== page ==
Shahid Burney is a rare journalist-cum-citizen activist. He was recently in the news in Pune for having caused long pending transfers of Police officers to come through. The officers were not transferred outside their posted districts before the April-May Lok Sabha elections, in violation of EC norms. What is rare about Burney is that he gets his information using Maharashtra's Right to information law (MRTI).

The MRTI law itself is known to be the most progressive in the country and came about as the result of a crusade led by noted activist Anna Hazare. Burney used the state's right to information law both to good effect and good timing, with the Maharashtra elections just around the corner. Burney is presently Editor-in-Chief and publisher of "Aapla Saptah", a bilingual Hindi/Marathi news weekly, published from Pune. He is also a special correspondent of "Arab News" in Western India. A widely traveled and award winning journalist, he has visited the USA, UK, Germany, Switzerland, Canada, Australia, Egypt, Sudan, Kenya, Gulf countries, and Pakistan.

Excerpts from an India Together interview with Shahid Burney.

Tell us a little bit about yourself. What is your primary occupation and how did you come to be filing right-to-information applications?

I was born and educated in Pune. I am married with two daughters and a son. I ventured into journalism as a cub reporter, with Poona Daily News (now defunct) at the age of 12, while studying in standard five. Since I took up journalism as my career, I have worked as investigative journalist in various English, Marathi and Gujarati newspapers and magazines in Maharashtra and English and Arabic publications in the Kingdom of Saudi Arabia. For 13 years I worked as Coordinating Editor of Arab News, the leading International English newspaper of the Middle East based in Jeddah. I covered the Gulf War in 1992, and operation Desert Shield and Desert Storm on behalf of Arab News. I contributed to various international English newspaper and electronic media, i.e. BBC, CNN, NBC, CBS etc. I have interviewed various international dignitaries and was awarded gold and crystal memento by the Saudi government for war coverage. In all, I have around 35 years experience in journalism.

I became one of the earliest members of the MRTI user e-group "Mahadhikar" floated by my old friend Prakash Kardaley, Senior Editor, "Indian Express" Initiatives, Pune. I came to know of the MRTI law through an article released by the Publicity and Information department of the Maharashtra government in 2000. I thought at that time that the MRTI was a boon to expose the corruption and unearth the scams prevailing in government departments.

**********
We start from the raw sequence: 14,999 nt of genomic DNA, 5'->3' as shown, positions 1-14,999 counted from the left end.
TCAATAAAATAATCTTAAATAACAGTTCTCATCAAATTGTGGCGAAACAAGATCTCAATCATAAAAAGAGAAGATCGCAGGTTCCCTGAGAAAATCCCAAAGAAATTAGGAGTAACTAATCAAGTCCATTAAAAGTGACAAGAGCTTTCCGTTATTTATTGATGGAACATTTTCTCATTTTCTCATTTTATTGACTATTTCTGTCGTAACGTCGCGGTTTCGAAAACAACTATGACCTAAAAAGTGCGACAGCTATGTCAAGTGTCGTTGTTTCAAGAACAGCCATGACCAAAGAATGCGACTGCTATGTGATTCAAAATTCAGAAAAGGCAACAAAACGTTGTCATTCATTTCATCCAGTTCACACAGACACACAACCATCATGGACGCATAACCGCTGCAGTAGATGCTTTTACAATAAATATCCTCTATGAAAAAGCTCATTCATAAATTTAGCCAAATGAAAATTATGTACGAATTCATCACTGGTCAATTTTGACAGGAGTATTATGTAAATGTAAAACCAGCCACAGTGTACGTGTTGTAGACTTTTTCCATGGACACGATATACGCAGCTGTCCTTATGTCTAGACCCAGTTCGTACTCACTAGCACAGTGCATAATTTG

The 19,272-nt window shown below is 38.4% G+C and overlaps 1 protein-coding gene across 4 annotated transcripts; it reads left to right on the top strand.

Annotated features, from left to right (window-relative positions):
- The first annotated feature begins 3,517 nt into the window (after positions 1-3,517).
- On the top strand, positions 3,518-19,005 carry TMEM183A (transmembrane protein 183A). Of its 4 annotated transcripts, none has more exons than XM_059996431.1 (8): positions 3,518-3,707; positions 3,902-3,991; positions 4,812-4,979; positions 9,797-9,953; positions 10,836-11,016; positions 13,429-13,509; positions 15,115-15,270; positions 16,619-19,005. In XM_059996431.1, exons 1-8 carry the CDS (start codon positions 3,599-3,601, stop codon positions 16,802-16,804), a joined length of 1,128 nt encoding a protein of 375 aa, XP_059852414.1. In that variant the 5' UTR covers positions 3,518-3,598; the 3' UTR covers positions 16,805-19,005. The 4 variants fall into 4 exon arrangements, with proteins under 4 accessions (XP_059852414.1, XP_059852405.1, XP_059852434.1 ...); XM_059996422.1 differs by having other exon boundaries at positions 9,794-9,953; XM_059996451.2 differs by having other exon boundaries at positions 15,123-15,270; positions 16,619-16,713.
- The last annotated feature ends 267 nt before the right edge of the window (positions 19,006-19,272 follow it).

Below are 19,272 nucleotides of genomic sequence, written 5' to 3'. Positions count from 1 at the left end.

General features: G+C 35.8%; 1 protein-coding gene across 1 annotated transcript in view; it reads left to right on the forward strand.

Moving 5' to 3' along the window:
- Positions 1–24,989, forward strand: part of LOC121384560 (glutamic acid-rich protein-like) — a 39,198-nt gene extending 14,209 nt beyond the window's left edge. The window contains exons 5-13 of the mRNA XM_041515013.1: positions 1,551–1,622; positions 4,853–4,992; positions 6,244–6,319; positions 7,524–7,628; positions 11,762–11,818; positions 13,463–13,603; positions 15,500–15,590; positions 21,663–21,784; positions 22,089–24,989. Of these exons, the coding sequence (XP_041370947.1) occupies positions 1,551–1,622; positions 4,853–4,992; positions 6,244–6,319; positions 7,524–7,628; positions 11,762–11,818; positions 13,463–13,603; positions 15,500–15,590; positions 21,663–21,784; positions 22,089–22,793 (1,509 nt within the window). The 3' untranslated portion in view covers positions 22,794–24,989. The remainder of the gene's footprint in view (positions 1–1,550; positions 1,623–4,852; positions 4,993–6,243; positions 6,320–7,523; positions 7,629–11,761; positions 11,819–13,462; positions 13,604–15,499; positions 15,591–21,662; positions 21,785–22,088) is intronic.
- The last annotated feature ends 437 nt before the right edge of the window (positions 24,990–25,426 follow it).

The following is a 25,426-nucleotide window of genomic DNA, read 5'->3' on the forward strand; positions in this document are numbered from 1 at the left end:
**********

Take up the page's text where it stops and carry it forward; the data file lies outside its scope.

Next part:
As per election commission rules for ensuring free and fair elections, Police officers who have served for extended periods of time in a district must be transferred by the state government to a different district before elections. You used the MRTI law to get information about Police officer transfers and in turn this caused a shakeup.

I filed a writ petition in the High Court in 2002, mentioning that police officers in Pune have managed to stay in the city for more than 20 to 30 years, and they should be transferred. I also brought to the notice of the Court that since these officers are selected by the Maharashtra Public Service Commission to serve the entire state of Maharashtra, and yet they cancel their transfers to places in Vidaraba and Marathwada.

This year, the election commission announced the poll code of conduct in February 11, 2004 prior to the Lok Sabha elections. Following this, the state government must have transferred police officers who stayed in a district for more than 4 years. I used the MRTI and got the complete list of police officers serving in the city and rural police force since 1975 till 2003. I sent the Election Commission this list.

On March 19 this year, selective police officers were transferred, but majority were left out. Upset by this attitude of the police chiefs, I approached the Bombay High Court and filed a petition on April 13, 2004, citing how the state government was making a mockery of the EC directives and again exhibiting the list of officers that were left untouched and the comments of a city police chief to the media, that the government on his request has cancelled the transfers of 19 inspectors.